Set up your IDE to run this test; that will be our debugging target.

(By using such a tiny target, it becomes a little easier to set up your tooling and know if you’re successful. You’ll want to run the test using PyCharm’s test running under debug settings and be able to stop at a breakpoint inside the test. Then you’ll want to ensure you can get a Python Console at that breakpoint. You can find tutorials and tips for these smaller steps with some Googling.)

I use PyCharm, but an IDE is essential here to simulate a handy feature of Notebooks - getting the diagrams out quickly. They won’t be inline, which is a loss. However, the rapid iteration of REPL debugging allows you to get multiple versions of the diagrams out as you experiment.

In exchange for losing inline diagrams, an IDE like Pycharm can give you:

  • Linting issues beyond pylint or pyflakes, including type checking

  • Automated refactors

Keep your linter on and as hot as possible. Fix linting errors as they appear. Commit often and consider a WIP branch for folks to review as you go.

(Hot here means “leave all the rules on that you can.” Based on my experience with this workflow, it’s easier to use the tool to find issues for you turned up to 11 and not quibble over the false positives. Just fix them and move on.)

Additionally, I’d set up an auto-formatter like Black. There is no sense even fixing linting issues like line lengths that can be fixed automatically. And lines may get really long as you try and keep all your code in a single block.

“Uh… how do I test?”

I’m not going to go into the nuts and bolts of unit testing in this blog as various other resources will give it better coverage (Get it? No? Well, you soon will!) than I could.

However, I will point out a few specific things to testing models.

(A “test,” by the way, is just using the “assert” keyword, often then followed by X == Y or some other predicate. I use pytest as my testing framework. This tool will go through your code and discover all functions named “test_xxxxx” and run them and translate all the assertions into something very human-readable.)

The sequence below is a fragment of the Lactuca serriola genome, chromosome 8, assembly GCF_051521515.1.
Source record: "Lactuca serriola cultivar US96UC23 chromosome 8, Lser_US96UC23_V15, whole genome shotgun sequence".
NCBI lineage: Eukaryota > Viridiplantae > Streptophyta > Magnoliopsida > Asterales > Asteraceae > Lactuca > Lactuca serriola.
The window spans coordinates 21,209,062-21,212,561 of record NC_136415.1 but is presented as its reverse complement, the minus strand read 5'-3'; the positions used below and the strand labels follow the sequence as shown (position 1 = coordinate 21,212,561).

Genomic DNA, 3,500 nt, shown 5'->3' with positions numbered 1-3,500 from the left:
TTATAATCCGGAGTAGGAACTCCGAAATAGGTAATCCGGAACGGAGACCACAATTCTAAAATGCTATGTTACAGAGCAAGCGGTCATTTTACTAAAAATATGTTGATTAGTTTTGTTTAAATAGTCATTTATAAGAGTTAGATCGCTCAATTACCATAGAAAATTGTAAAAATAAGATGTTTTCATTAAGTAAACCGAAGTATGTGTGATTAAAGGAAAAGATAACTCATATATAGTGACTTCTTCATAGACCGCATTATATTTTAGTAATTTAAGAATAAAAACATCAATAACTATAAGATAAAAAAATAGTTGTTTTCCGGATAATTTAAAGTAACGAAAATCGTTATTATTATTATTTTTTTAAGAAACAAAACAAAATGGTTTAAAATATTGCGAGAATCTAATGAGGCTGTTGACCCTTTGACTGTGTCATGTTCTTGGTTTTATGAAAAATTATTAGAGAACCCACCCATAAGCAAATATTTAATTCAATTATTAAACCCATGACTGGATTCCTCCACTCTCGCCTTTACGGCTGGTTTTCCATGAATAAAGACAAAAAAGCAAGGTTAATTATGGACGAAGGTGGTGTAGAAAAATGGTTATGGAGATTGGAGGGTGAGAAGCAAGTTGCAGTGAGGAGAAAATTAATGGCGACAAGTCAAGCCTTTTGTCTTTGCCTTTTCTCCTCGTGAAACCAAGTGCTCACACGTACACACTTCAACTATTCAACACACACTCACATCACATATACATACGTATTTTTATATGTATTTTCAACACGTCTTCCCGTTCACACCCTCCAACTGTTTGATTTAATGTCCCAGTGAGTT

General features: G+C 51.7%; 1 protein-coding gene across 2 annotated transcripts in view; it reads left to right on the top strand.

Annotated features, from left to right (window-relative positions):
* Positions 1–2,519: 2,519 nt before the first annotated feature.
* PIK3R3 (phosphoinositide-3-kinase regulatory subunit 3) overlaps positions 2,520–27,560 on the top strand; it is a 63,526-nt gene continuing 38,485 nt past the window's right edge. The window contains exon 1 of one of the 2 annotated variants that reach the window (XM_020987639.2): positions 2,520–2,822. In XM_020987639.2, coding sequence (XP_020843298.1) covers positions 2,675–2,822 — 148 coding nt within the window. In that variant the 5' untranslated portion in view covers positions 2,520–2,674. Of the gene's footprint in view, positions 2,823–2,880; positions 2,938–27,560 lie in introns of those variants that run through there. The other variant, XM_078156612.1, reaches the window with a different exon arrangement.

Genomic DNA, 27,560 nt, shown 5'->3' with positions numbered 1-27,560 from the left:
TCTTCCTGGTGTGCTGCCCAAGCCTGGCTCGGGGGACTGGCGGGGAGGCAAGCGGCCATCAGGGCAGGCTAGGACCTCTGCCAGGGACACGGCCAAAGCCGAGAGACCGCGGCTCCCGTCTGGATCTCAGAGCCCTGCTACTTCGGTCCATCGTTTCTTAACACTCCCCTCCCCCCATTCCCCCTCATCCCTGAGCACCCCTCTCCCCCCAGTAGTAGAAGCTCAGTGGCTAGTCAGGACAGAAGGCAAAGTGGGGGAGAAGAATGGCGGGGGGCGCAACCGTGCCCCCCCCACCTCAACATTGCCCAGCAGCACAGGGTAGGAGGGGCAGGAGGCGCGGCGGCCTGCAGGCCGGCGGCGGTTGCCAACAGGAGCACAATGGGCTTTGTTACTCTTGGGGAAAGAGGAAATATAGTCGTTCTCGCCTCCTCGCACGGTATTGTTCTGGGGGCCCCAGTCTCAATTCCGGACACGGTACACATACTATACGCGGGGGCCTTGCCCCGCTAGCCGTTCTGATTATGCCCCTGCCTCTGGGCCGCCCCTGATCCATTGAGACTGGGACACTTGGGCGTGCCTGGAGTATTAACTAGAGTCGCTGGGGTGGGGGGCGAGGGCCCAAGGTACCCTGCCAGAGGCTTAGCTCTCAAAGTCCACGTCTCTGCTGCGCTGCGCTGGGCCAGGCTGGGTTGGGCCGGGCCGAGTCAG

Save your Data!

You do not test on data that changes. This means you may need to can a few CSV versions of your data and save it off in Git as test data. This often also means you will mainly test on small data sets rather than large sets.

Any change to your test data will throw off your models’ performance, requiring you to go back in and double-check that things are still okay.

Often you can rapidly prototype on a large data set and then shrink the data set when you think you’ve got something worthwhile. You’ll have to double-check any failing tests; but at least you only have to do it once, and you know that the code you wrote will handle more data with ease.

Use Random Seeds

Many machine learning and statistical algorithms are stochastic. You’re going to want to make those algorithms not stochastic by setting their random seeds to a known value. This will ensure that run to run, the tests still work.

Factor out the above!

You need to use your models on actual data - especially if you want them to be reusable; they may be used on various data. To support the “save your data” step above, you need to design code that accepts the data as an argument. Your functions should not go out to a known place on disk and find a CSV, query a database, or anything else.

Factor the code where you get your data out and then pass it in to your modeling code. It doesn’t need to know where you got it.

This makes testing super easy. You just pass in the test data.

You’re also going to want to factor out the random seed since you’ll clearly want to be able to turn stochastic behavior on and off. I’d add it as a default arg akin to the following:

def foo(data, random_seed=None):
    if random_seed is None:
        # set random seed, maybe using the clock
    ...

This allows your test code to set it to a known value - say 0 or something - and remove stochastic behavior. However, you still get some excellent usability; the users of your models can just leave the random seed out, and it will “do the right thing.”

Start Broad, then Narrow

The broadest test - and, to be honest, the most useful one in my experience - is the “end to end smoke test.” Did your entire codebase run and not return an error?

This test provides a lot of value, especially if your codebase is lint clean (which is part of this method).